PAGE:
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April 2, 2018

Help for Teaching Phonics

By Juan Gonzalez
Grades 3–5

    One of the best things about being a classroom teacher is that the learning doesn’t stop. Our professional learning requires experience in the field, trainings, and guidance from others who have wisdom to share. This is why professional books are important to our craft in the classroom.

    This year, word study was something that I wanted to strengthen for my current students and beyond. With this goal in mind, the universe must have heard me planning because it brought me to the book Teaching Phonics & Word Study in the Intermediate Grades by Wiley Blevins. This book takes the reader into the world of intermediate phonics instruction, and showcases the research on why phonics instruction is important.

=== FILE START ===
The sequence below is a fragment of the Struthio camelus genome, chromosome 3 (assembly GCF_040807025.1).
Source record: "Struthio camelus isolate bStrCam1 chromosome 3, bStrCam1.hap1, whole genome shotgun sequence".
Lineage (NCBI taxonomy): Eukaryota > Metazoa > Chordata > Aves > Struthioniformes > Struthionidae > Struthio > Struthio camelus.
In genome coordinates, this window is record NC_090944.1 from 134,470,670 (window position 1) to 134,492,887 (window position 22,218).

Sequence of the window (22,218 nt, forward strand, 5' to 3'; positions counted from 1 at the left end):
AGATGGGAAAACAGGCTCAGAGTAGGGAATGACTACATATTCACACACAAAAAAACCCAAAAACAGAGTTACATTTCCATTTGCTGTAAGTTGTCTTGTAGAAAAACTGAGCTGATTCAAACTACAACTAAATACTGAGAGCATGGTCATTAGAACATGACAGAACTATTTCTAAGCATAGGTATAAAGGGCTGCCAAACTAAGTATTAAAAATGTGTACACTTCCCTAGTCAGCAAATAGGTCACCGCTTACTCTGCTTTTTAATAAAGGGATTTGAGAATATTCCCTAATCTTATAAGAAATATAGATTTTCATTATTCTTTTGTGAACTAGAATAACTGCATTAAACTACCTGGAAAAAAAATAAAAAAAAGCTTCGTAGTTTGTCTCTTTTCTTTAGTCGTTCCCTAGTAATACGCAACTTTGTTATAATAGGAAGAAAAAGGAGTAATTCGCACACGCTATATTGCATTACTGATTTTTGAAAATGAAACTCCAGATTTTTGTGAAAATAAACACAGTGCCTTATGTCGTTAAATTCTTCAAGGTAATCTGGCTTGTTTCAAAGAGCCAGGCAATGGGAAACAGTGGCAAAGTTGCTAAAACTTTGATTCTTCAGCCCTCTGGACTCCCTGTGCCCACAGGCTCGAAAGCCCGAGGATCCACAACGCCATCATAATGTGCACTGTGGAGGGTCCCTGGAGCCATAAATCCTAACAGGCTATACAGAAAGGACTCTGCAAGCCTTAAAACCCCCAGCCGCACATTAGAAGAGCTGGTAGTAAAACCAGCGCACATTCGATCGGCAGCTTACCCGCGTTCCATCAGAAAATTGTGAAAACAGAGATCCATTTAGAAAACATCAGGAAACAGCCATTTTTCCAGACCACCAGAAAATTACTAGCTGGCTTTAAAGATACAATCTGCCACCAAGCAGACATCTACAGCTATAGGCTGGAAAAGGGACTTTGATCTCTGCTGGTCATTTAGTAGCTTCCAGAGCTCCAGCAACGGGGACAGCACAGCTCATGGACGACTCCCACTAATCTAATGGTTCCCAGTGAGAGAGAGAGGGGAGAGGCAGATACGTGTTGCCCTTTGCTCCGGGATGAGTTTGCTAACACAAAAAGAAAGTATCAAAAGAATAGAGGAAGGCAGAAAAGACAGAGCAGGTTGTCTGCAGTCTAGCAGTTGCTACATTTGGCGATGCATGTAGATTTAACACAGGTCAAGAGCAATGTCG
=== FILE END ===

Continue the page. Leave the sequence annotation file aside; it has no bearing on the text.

In this post, I will share a brief look into each section of the book and the lessons I've used with my students. My hopes are that this overview will help you see if this text is what you need to develop word study in your classroom.

    The Six Sections

    This book is broken down into six main parts. One thing that Blevins does well is the use of quotes at the beginning of each section. These quotes perfectly summarize the big idea that each chapter has to offer.

    Section One: What Is Phonics?

    It’s no surprise that literacy instruction has many moving parts. The research provided in this section is current and reader friendly. It’s a great refresher for experienced teachers and a solid starting point for those who are new to literacy instruction.

    Section Two: Learning About Sounds & Letters

    Do you know all 44 sounds of the English language? This short section is a total overview of phonemes, consonants, and vowel sounds.

    Section Three: How Phonics is Taught